North Korea

At the time of writing, summer holidays are drawing close and many people will be planning to get away for rest and relaxation and perhaps to explore new places. But I suspect that not many people will be planning a trip to North Korea. Often referred to as a ‘rogue state’, North Korea has technically been at war with South Korea since the 1950s, but tensions have been rising since it tested a missile late last year. It is the world’s most militarised country but it is also a world-leader on another scale: the ‘Open Doors’ World Watch List. North Korea is the most difficult place on earth to be a Christian.

north korea
North Korea is vehemently opposed to religion of any kind, requiring instead that its people worship founder Kim Il-Sung. It's true that the whole population of North Korea is suffering, but Christians are definitely singled out. Despite performing many outward duties, they do not worship Kim Il-Sung – they worship Jesus Christ. Their mind is not filled with North Korea's ideology of self-reliance. They care for the sick, the orphans and the hungry when no one else does. These criminal acts of 'loving your neighbour' – of 'not fitting in' – make them political enemies. And so Christians are classified as hostile and face arrest, detention, torture, even public execution. Even the possession of a Bible is reason enough to be killed or locked up with your family for the remainder of your life. Tens of thousands live and (ultimately) die in concentration camps. But despite severe oppression, there is a growing underground church movement of an estimated 400,000 Christians.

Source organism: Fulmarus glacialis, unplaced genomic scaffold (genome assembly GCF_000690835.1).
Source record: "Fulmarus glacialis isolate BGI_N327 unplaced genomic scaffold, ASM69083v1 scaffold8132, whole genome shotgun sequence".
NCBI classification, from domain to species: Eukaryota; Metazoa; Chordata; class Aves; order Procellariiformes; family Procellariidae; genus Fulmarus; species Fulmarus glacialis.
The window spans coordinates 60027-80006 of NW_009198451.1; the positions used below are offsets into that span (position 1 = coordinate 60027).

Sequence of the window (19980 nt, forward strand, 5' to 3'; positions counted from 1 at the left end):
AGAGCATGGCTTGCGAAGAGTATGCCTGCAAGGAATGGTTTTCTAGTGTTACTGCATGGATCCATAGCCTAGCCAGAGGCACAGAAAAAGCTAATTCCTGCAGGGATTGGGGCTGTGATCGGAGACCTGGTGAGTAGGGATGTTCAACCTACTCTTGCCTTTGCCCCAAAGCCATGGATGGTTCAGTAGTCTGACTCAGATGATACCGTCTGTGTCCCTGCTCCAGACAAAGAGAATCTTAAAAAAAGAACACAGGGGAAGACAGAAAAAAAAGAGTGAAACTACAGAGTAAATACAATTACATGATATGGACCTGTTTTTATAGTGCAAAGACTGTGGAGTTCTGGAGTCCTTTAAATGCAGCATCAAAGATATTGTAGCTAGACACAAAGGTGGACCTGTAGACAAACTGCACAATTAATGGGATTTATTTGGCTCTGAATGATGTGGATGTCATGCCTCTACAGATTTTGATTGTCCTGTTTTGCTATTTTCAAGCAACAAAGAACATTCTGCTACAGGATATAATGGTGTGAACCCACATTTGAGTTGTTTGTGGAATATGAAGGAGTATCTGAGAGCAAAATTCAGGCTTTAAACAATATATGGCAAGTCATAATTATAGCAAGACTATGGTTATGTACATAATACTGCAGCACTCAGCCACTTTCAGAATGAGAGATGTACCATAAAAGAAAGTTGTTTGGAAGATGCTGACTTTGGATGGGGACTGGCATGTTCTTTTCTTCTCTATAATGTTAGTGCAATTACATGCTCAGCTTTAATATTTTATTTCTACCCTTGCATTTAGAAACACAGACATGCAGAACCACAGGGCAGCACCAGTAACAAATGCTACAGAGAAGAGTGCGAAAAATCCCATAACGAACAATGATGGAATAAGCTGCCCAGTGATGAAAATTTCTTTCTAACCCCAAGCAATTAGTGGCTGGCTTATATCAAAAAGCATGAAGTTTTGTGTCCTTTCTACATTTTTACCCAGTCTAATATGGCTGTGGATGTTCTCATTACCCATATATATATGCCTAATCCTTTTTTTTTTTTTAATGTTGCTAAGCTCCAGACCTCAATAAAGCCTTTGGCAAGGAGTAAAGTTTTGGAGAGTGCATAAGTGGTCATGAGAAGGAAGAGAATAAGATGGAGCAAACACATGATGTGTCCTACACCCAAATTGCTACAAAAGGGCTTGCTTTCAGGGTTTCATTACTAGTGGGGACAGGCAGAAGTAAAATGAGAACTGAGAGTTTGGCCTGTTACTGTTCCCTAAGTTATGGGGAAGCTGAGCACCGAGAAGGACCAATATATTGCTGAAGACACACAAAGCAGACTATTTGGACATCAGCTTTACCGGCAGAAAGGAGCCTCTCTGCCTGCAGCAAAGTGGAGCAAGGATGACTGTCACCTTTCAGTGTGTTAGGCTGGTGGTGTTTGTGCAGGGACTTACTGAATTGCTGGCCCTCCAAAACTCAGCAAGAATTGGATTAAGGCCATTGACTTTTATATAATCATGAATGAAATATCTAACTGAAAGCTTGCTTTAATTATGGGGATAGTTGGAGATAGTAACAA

The North Korean treatment of Christians is not historically unusual. The Christian church was born in the fires of persecution, and a whole series of Roman emperors – Nero, Domitian, Marcus Aurelius, Decius and Diocletian – tried hard to destroy the Christian faith. And the Christian church has continued to be persecuted ever since. Over 300,000 Christians every year are killed for their faith. For a Christian, the worldwide statistical chance of becoming a martyr in your lifetime is approximately one in 200. But still the church grows. The church may be in decline in parts of the West, but Christianity is growing fast elsewhere, with the greatest growth most often happening in places where persecution is the strongest.

But why would anyone take the risk? People throughout history and across the world come to faith in Jesus Christ because the heavenly reward far outweighs the earthly suffering. Like those hundreds of thousands of North Korean Christians, they entrust everything to God, because they are convinced that his love is stronger than anything else.

The Apostle Paul, no stranger to persecution himself, expressed it as follows: “I am convinced that neither death nor life, neither angels nor demons, neither the present nor the future, nor any powers, neither height nor depth, nor anything else in all creation, will be able to separate us from the love of God that is in Christ Jesus our Lord” (Romans 8:38-39).
 
Revd Dr Jonathan Mobey
Rector of Harwell with Chilton
July 2013